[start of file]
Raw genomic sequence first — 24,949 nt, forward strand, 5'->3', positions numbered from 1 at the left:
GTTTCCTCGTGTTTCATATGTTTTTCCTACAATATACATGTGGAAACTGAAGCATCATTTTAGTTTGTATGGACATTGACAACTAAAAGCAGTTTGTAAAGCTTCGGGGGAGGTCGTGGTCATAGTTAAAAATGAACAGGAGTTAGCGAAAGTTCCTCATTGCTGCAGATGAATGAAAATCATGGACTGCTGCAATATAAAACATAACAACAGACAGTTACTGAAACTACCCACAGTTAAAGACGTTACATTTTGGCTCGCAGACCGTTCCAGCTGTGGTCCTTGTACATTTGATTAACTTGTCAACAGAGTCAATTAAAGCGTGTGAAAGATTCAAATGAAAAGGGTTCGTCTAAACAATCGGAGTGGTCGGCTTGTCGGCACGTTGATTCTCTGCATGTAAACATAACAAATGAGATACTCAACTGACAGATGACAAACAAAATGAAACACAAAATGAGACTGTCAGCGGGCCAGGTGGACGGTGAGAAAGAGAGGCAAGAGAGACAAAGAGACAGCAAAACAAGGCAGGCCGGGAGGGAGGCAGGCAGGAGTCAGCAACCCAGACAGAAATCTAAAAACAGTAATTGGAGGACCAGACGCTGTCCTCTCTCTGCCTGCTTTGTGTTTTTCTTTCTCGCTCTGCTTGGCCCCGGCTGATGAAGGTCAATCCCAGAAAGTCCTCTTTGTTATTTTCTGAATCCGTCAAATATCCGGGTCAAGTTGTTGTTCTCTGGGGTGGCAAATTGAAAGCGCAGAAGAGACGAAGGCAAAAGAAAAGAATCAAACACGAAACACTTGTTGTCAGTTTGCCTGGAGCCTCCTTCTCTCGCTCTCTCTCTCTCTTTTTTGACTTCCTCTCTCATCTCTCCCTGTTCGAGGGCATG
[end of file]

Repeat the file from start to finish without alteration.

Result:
Raw genomic sequence first — 24,949 nt, forward strand, 5'->3', positions numbered from 1 at the left:
GTTTCCTCGTGTTTCATATGTTTTTCCTACAATATACATGTGGAAACTGAAGCATCATTTTAGTTTGTATGGACATTGACAACTAAAAGCAGTTTGTAAAGCTTCGGGGGAGGTCGTGGTCATAGTTAAAAATGAACAGGAGTTAGCGAAAGTTCCTCATTGCTGCAGATGAATGAAAATCATGGACTGCTGCAATATAAAACATAACAACAGACAGTTACTGAAACTACCCACAGTTAAAGACGTTACATTTTGGCTCGCAGACCGTTCCAGCTGTGGTCCTTGTACATTTGATTAACTTGTCAACAGAGTCAATTAAAGCGTGTGAAAGATTCAAATGAAAAGGGTTCGTCTAAACAATCGGAGTGGTCGGCTTGTCGGCACGTTGATTCTCTGCATGTAAACATAACAAATGAGATACTCAACTGACAGATGACAAACAAAATGAAACACAAAATGAGACTGTCAGCGGGCCAGGTGGACGGTGAGAAAGAGAGGCAAGAGAGACAAAGAGACAGCAAAACAAGGCAGGCCGGGAGGGAGGCAGGCAGGAGTCAGCAACCCAGACAGAAATCTAAAAACAGTAATTGGAGGACCAGACGCTGTCCTCTCTCTGCCTGCTTTGTGTTTTTCTTTCTCGCTCTGCTTGGCCCCGGCTGATGAAGGTCAATCCCAGAAAGTCCTCTTTGTTATTTTCTGAATCCGTCAAATATCCGGGTCAAGTTGTTGTTCTCTGGGGTGGCAAATTGAAAGCGCAGAAGAGACGAAGGCAAAAGAAAAGAATCAAACACGAAACACTTGTTGTCAGTTTGCCTGGAGCCTCCTTCTCTCGCTCTCTCTCTCTCTTTTTTGACTTCCTCTCTCATCTCTCCCTGTTCGAGGGCATG